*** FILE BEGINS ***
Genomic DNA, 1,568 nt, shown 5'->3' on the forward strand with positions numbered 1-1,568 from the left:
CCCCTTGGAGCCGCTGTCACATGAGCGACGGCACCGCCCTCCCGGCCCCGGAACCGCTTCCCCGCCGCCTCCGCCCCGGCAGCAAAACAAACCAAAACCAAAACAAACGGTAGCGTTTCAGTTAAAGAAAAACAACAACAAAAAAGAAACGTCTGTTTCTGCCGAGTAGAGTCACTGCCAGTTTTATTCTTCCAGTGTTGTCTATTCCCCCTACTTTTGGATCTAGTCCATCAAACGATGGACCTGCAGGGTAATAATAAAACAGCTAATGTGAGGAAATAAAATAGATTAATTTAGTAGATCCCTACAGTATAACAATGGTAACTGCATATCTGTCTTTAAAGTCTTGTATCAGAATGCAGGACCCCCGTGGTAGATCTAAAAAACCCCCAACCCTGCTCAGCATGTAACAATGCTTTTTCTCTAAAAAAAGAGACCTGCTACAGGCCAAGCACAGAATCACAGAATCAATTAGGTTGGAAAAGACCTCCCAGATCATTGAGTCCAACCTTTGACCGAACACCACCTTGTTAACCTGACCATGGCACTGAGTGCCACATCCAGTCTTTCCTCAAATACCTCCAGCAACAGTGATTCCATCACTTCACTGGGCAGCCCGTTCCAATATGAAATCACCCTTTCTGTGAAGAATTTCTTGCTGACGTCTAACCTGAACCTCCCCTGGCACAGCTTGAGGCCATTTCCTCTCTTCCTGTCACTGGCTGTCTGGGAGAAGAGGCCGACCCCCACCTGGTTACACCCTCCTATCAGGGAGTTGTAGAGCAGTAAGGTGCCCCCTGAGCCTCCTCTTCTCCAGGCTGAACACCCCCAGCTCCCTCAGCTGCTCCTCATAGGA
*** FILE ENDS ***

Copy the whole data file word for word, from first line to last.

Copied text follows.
Genomic DNA, 1,568 nt, shown 5'->3' on the forward strand with positions numbered 1-1,568 from the left:
CCCCTTGGAGCCGCTGTCACATGAGCGACGGCACCGCCCTCCCGGCCCCGGAACCGCTTCCCCGCCGCCTCCGCCCCGGCAGCAAAACAAACCAAAACCAAAACAAACGGTAGCGTTTCAGTTAAAGAAAAACAACAACAAAAAAGAAACGTCTGTTTCTGCCGAGTAGAGTCACTGCCAGTTTTATTCTTCCAGTGTTGTCTATTCCCCCTACTTTTGGATCTAGTCCATCAAACGATGGACCTGCAGGGTAATAATAAAACAGCTAATGTGAGGAAATAAAATAGATTAATTTAGTAGATCCCTACAGTATAACAATGGTAACTGCATATCTGTCTTTAAAGTCTTGTATCAGAATGCAGGACCCCCGTGGTAGATCTAAAAAACCCCCAACCCTGCTCAGCATGTAACAATGCTTTTTCTCTAAAAAAAGAGACCTGCTACAGGCCAAGCACAGAATCACAGAATCAATTAGGTTGGAAAAGACCTCCCAGATCATTGAGTCCAACCTTTGACCGAACACCACCTTGTTAACCTGACCATGGCACTGAGTGCCACATCCAGTCTTTCCTCAAATACCTCCAGCAACAGTGATTCCATCACTTCACTGGGCAGCCCGTTCCAATATGAAATCACCCTTTCTGTGAAGAATTTCTTGCTGACGTCTAACCTGAACCTCCCCTGGCACAGCTTGAGGCCATTTCCTCTCTTCCTGTCACTGGCTGTCTGGGAGAAGAGGCCGACCCCCACCTGGTTACACCCTCCTATCAGGGAGTTGTAGAGCAGTAAGGTGCCCCCTGAGCCTCCTCTTCTCCAGGCTGAACACCCCCAGCTCCCTCAGCTGCTCCTCATAGGA